Portugal’s securities watchdog authority, Comissão do Mercado de Valores Mobillários (CMVM), today reminded the public to exercise caution when dealing with affiliates or introducing brokers of unregulated FX companies. In an advisory, the CMVM warned locals against AAFX CAPITAL, which operates its FX and CFDs business based from an undisclosed jurisdiction and without a regulatory permit.
Per the latest regulatory warning, AAFX CAPITAL is not authorized under the Portuguese Securities Code (Approved by Decree-Law No. 486/99) to provide investment and ancillary services in the country. These services include the prospecting and advising on investments and dealing in financial instruments, such as stocks and shares, bonds, derivatives, and instruments like forex.
Portugal’s watchdog confirmed that registration under the aforementioned act is required in principle, even for overseas operators offering financial instruments for residents, or making transactions on their behalf as counterparties.
The watchdog has also alerted investors against other FX brands, most of which are offshore brokers that operate in a loose regulatory environment.
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The CMVM explained that both types of operators, IB or execution brokers, should implement and maintain appropriate measures to ensure compliance of all applicable rules and regulations.
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Portuguese authority also warned of a new generation of unchecked traders that are using flashy social media profiles to trick victims into thinking they can trade online and make thousands in no time. It referenced Instagram profiles of pro-claimed traders that post pictures of jet-setting lifestyle, including sports cars that they gained from trading in currencies and claim customers can do the same if they ‘follow their signals’.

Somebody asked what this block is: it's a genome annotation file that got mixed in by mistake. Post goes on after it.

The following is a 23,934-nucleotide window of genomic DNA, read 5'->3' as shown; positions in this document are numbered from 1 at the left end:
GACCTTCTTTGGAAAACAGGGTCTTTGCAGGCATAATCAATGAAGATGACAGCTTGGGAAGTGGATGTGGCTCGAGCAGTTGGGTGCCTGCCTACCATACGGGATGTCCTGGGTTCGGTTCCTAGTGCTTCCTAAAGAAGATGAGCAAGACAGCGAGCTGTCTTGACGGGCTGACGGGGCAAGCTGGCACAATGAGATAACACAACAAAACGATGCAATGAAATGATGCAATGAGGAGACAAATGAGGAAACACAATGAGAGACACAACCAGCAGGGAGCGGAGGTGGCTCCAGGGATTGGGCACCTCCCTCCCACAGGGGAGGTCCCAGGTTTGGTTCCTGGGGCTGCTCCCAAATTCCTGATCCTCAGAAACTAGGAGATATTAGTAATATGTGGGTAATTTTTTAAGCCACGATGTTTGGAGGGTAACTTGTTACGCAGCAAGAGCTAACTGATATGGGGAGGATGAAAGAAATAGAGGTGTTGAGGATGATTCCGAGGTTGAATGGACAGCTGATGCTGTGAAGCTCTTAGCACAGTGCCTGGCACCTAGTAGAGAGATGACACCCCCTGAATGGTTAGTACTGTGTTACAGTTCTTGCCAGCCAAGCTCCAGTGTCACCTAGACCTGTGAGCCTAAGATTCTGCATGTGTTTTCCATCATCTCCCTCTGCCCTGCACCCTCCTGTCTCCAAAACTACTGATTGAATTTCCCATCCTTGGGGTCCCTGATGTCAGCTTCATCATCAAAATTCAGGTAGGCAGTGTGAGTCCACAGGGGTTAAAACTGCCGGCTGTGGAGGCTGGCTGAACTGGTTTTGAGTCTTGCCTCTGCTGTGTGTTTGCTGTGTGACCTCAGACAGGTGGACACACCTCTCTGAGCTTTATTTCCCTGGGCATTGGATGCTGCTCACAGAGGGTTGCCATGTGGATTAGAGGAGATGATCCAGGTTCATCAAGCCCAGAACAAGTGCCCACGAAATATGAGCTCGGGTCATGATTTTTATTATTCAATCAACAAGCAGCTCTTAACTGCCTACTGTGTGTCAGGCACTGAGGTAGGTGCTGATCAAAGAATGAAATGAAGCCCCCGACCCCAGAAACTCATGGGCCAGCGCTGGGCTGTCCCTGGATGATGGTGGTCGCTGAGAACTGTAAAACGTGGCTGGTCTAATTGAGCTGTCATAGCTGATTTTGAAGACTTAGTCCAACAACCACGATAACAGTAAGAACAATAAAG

While these bogus profiles advertise get-rich-quick schemes, they do not even have a website and operate solely on social media channels, including Instagram, Facebook, or WhatsApp.
However, these traders do not have the necessary accreditation or qualifications to offer these services, though they promise very lucrative and guaranteed returns. All fake promises tend to stop after victims have invested some money and received their first round of profits, the CMVM warns.
The agency noted that the information used in the warnings was obtained from solicitation materials, and therefore, may be inaccurate. The CMVM recommends that all investors consult its website before conducting or engaging in any investment activities with companies in order to see if they are authorized to provide investment services in Portugal.